Thanks for the post. I think it’s insane (and very cool) that you guys play hockey or basketball on unicycles, and that you know enough riders to actually play! But I see that you’re from Berkley, and I’d expect more unicycles there than I would find here (can’t really justify why except for shameless stereotyping). My next planned purchase is for a muni. I’ve been thinking of it for a few weeks, and then I saw one at the bike store today (which really surprised me), and it was pretty cool. I’ve seen tons online, but this is the first I’ve ever seen in real life. As a former, avid mountain bike rider, I’m really starting to feel the pull to go off road.


MUni is the shizzle. Go for it!

DM sold his unicycles with a lifetime guarantee. That was before the days when people started doing silly things like riding offroad and jumping off walls, but even so the Ringmasters were built like tanks. Their strength and build quality made them the unicycle of choice for street entertainers - and, as it happened, the friends that I asked for advice when choosing my first unicycle were street entertainers.

And yes, I’m a competent cycle mechanic and take good care of my machines.

To quote Terry Pratchett on writing, it’s the most fun you can have with your clothes on.

I have a Schwinn giraffe that comes out on occasion. Not sure as to exactly when it was made but definitely in the '50s. It belonged to a friend of my grandfathers. I believe only his daughters rode it and they were half a generation ahead of me. I borrowed it for a while and learned to ride it when I was a kid. I can’t remember if he gave it to me before he passed away or if his wife did after but I do remember riding it around their driveway the day it was given to me. Regardless of if he was there when I was given it I know he still smiles whenever it gets ridden.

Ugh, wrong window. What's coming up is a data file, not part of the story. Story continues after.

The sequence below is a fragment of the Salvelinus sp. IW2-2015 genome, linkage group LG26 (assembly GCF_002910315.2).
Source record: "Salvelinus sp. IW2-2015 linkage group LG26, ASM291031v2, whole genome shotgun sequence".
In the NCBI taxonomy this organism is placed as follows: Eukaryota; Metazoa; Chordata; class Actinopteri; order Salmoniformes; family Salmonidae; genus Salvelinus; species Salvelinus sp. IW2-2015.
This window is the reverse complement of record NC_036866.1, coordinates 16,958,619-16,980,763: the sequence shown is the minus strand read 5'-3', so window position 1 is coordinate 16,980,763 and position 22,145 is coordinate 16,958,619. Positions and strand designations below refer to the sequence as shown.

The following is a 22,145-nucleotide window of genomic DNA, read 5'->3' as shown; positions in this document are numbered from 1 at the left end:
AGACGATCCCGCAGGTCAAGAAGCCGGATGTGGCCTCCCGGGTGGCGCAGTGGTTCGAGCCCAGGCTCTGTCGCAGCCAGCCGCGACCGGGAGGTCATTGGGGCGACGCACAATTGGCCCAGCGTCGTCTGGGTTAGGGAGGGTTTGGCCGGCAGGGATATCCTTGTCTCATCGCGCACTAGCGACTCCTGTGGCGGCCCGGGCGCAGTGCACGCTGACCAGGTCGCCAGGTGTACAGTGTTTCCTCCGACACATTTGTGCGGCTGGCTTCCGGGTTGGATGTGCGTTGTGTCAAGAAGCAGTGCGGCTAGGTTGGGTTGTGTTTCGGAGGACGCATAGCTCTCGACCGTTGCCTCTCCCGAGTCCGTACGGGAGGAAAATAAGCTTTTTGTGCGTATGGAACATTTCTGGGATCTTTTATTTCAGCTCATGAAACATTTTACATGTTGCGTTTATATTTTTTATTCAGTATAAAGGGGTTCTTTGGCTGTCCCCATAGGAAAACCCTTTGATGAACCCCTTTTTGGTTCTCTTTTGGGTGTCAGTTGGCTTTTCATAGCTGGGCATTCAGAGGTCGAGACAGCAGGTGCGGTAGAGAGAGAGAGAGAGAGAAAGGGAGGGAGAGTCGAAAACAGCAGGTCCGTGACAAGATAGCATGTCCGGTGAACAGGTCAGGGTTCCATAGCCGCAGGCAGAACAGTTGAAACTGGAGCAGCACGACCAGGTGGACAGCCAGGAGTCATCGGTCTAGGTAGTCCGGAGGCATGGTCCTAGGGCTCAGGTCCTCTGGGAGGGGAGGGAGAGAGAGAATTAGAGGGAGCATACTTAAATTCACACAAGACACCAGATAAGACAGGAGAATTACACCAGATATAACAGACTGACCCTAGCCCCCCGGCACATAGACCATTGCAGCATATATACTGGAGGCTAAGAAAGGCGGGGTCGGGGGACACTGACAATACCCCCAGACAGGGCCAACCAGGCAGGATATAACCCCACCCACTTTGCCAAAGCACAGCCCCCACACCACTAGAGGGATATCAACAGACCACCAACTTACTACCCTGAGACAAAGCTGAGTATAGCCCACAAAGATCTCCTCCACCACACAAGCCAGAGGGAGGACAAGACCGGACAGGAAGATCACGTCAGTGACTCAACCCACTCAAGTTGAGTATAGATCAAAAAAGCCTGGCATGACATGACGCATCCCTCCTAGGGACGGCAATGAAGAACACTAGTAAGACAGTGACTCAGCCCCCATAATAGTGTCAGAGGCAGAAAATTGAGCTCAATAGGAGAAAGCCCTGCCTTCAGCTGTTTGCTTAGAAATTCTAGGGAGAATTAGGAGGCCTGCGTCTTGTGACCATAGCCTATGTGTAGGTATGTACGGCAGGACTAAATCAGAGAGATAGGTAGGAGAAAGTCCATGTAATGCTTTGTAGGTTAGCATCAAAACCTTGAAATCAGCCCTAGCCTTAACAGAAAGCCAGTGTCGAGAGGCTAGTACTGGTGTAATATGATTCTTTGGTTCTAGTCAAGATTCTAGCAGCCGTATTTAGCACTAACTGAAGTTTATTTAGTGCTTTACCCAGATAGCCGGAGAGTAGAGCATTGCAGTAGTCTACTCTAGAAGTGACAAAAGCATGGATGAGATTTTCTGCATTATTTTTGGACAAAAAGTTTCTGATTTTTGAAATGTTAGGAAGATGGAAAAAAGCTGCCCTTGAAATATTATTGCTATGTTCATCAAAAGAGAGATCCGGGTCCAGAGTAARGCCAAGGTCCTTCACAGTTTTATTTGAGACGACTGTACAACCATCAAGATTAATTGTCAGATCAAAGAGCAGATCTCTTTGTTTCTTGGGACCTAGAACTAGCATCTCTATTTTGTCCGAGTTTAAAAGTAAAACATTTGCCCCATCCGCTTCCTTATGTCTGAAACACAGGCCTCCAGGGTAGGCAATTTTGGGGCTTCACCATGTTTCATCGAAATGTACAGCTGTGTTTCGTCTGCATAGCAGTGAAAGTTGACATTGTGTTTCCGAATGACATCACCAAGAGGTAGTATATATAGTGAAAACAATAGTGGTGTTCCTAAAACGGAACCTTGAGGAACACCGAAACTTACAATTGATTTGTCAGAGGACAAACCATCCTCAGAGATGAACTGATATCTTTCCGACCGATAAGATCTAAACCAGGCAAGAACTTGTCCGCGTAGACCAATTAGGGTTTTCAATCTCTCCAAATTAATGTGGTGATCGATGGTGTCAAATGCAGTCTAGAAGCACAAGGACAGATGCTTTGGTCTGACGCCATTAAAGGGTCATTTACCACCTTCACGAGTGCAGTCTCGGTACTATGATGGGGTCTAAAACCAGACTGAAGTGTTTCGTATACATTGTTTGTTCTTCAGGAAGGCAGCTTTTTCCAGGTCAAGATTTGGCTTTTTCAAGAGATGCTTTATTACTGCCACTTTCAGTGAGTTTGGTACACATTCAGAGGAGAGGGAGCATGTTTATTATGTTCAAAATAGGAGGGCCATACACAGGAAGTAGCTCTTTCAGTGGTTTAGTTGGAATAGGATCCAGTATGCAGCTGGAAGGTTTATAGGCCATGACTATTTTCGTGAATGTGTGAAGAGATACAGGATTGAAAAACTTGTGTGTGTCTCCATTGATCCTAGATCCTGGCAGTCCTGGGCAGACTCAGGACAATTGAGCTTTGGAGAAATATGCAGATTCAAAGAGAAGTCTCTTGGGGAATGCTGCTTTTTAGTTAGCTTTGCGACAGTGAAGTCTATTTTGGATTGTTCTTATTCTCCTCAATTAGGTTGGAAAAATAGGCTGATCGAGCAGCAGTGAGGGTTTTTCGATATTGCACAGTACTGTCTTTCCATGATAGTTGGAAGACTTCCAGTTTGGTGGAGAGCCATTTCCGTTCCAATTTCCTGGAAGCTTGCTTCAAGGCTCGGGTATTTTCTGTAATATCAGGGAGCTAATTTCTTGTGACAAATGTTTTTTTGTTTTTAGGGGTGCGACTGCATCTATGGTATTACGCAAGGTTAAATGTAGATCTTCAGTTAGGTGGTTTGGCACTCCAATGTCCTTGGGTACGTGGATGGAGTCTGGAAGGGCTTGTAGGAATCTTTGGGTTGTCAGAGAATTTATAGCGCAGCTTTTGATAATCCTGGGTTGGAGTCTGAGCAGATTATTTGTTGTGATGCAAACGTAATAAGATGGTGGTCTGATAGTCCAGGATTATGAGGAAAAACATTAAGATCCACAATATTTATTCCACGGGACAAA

Do you happen to know if David Mariner is still out there somewhere?

Lol, sounds like you’re talking about a Silver Spirit 1 from 1965 :wink:

Awesome! I think you got me beat!

I am totally that way too. I have a hobby / addiction of buying unicycles, stripping them down, cleaning them up, painting them, and making them mine. I bought a really craptacular Chinese unicycle so I could review it and ended up painting the frame metallic purple and going nuts buying a bunch of parts so I could make it totally custom. I bought a whole bicycle from Walmart because I liked the purple-and-black tires with the purple rims and the whole bike in-store was cheaper than ordering the same rim and tire alone online.

I wanted to make the most polished turd in the world, yet the hub was too wide and it currently sits in a pile of parts in a chest.

At this point my only other options are custom fabricating it or getting a Nimbus Eclipse hub, which I’m about 82% sure will fit.

Cool! Nice video review.

I just bought a cheap unicycle from Craiglist and spent more than I paid for it getting a Nimbus Gel saddle, a double bolt seat clamp and a new seat post. I was thinking it was a bit like putting $5000 rims on a $500 car, but the welds are pretty darn good (nothing like the ones you showed in your video review), the hub is decent, and while the pedals are plastic, they seem well made, and I think they look cool. Glad I’m not the only one polishing crap. When you put that in your post, not sure if you were thinking of Myth Busters, but it reminded me of one of their funnier episodes: https://youtu.be/yiJ9fy1qSFI They did a pretty nice job of making crap look good, literally!